The KLC initiative that addresses peace officer powers of newly elected constables now heads to the Senate after the House of Representatives passed House Bill 239 on Monday. Representative Adam Koenig (R-Erlanger) sponsored the measure that ensures newly elected constables meet peace officer professional standards (POPS) before they can make arrests, conduct traffic stops, or respond to crime scenes.
“These elected officeholders often carry a gun and a badge and exercise the same power as a state trooper, sheriff’s deputy, or city police officer,” Koenig said on the House floor. “The key distinction is that we require police officers, state troopers, and deputies in this state to go through extensive training.”
There are currently more than 500 constables in Kentucky, and only two are POPS-certified.
House Bill 239 does not remove the office of constable from the constitution, nor does it stop constables from serving their community. Newly elected constables who are not POPS-certified could still direct traffic, serve summonses, collect fees for services provided, serve subpoenas issued by the parole board, and perform other duties outlined in statute. Additionally, the bill grandfathers all current constables and deputy constables.
The legislation helps constables receive the required certification by requiring the Department of Criminal Justice Training (DOCJT) to accept one qualified constable into each training class. Koenig highlighted that the provision was added despite a wait of several months for newly hired police officers and sheriff’s deputies. Constables can also attend any Kentucky Law Enforcement Council (KLEC) training.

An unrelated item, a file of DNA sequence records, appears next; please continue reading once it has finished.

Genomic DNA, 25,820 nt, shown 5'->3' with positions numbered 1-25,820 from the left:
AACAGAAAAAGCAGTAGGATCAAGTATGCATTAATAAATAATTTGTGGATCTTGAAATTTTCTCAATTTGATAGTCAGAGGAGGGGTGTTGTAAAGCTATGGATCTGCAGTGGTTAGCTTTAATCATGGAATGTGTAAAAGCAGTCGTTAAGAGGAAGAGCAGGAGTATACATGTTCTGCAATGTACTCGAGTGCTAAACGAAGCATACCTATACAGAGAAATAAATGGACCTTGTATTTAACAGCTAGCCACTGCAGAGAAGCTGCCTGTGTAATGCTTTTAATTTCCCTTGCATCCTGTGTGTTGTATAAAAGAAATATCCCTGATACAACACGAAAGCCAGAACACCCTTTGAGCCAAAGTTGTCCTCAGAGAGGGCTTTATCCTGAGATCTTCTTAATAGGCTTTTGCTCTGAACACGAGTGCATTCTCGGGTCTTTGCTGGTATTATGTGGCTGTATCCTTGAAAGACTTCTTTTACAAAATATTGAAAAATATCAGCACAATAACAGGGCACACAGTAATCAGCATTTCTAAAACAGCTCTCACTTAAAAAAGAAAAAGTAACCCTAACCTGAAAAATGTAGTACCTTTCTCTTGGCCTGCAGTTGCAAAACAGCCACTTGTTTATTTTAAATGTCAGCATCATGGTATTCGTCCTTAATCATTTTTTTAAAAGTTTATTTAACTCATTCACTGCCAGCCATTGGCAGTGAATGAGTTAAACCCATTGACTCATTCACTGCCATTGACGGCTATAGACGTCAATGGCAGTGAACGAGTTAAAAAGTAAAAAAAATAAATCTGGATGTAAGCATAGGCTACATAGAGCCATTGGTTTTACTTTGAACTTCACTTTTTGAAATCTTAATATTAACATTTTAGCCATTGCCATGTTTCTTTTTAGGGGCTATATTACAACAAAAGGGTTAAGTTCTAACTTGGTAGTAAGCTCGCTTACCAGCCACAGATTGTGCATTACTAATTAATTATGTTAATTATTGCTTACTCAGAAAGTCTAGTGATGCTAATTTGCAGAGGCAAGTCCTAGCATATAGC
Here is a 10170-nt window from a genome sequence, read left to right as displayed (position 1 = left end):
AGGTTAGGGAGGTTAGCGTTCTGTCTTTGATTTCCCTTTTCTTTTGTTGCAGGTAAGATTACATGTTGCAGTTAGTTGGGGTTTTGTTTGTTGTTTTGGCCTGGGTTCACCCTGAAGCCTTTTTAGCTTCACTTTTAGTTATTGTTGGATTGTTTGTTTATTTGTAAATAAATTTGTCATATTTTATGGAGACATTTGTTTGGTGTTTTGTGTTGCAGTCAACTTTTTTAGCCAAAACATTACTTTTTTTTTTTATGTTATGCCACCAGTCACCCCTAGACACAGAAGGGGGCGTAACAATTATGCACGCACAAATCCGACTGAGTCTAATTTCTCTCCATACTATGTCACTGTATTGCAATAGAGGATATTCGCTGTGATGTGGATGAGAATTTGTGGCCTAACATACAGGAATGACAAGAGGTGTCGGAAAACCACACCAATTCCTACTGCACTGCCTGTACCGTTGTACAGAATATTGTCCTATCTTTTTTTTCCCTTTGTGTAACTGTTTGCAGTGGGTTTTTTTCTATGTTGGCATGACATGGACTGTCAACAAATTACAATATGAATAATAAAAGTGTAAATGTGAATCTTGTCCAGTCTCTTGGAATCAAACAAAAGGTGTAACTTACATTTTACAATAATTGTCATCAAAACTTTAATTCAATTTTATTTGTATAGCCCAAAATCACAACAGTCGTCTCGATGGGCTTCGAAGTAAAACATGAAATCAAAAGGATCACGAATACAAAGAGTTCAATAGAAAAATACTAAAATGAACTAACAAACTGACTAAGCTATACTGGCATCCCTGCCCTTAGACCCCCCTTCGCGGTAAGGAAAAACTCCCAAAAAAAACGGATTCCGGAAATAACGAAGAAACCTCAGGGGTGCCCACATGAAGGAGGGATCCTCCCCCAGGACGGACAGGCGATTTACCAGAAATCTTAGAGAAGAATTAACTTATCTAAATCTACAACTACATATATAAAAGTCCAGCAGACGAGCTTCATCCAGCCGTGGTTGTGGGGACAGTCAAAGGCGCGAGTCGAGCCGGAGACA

House Minority Leader Representative Joni Jenkins (D-Shively) cosponsored the measure and rose in support. “This first came to my attention when in my area of Jefferson County we had a rogue constable who put citizens at risk and danger,” she said. “With the passage of this bill, our citizens will know that when they see someone who is a constable and has peace officer duties, they are safe with that person.”
Recent cases highlight the need for training of constables. Koenig spoke of instances in which constables have faced arrest and conviction for sex abuse, shootings, child pornography, drug trafficking, kidnapping, and much more. “Now, we have a man convicted of trafficking in a controlled substance running for constable in Campbell County because the former governor pardoned him,” he said.
“We have repeatedly discussed the need to hold law enforcement to a high standard,” Koenig added. He pointed out that the legislature recently adopted measures that put increased requirements on other sworn officers, including House Bill 191 in 2019 and Senate Bill 80 last session. Both were KLC initiatives.
“House Bill 239 holds constables to the same standards,” Koenig stated, “ensuring that the people who have the power in this state to forcibly detain our citizens are trained law enforcement officials.”
The measure has a January 1, 2023, effective date.